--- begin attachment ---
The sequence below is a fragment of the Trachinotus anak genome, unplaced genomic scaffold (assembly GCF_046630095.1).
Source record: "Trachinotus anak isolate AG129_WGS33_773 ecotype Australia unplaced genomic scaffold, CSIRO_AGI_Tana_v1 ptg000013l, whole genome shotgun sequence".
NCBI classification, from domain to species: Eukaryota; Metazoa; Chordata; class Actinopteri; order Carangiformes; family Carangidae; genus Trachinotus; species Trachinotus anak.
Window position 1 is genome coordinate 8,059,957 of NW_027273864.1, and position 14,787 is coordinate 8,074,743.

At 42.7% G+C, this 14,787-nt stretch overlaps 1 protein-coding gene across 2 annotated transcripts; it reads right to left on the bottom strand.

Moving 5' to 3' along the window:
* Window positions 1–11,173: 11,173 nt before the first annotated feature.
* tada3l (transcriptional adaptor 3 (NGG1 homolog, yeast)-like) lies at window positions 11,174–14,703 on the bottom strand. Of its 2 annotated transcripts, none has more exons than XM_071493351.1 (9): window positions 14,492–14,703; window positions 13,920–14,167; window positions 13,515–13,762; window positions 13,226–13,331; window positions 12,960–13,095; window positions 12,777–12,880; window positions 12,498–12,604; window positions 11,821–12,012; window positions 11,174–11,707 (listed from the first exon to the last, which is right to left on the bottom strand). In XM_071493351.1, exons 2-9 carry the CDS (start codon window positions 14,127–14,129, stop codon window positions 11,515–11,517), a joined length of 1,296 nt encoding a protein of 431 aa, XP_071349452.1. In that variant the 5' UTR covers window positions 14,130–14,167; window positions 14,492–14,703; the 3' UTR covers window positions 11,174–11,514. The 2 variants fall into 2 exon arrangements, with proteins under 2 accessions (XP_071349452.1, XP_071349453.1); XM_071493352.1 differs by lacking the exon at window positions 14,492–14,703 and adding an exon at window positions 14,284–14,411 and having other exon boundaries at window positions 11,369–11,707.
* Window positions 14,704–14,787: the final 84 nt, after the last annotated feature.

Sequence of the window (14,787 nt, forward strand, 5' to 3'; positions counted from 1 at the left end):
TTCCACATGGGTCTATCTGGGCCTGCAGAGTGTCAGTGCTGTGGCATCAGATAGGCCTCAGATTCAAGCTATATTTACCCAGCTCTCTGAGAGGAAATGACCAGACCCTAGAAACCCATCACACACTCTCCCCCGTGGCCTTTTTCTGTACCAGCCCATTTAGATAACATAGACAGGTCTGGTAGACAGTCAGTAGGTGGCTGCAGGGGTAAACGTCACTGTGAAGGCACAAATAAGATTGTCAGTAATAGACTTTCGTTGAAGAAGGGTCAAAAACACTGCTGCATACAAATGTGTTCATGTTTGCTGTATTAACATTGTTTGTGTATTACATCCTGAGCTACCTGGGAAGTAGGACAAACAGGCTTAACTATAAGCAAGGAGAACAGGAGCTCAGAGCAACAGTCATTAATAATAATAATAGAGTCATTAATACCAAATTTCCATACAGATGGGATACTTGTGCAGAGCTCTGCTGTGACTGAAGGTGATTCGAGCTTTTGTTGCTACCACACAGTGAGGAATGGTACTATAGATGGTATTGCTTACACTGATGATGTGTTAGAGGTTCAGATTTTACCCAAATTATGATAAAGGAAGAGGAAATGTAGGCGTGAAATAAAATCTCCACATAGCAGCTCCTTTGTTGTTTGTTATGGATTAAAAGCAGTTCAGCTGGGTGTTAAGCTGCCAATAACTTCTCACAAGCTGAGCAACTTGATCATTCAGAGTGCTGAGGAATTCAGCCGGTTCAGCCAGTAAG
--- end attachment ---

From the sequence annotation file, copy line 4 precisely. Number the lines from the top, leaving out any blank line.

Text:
Window position 1 is genome coordinate 8,059,957 of NW_027273864.1, and position 14,787 is coordinate 8,074,743.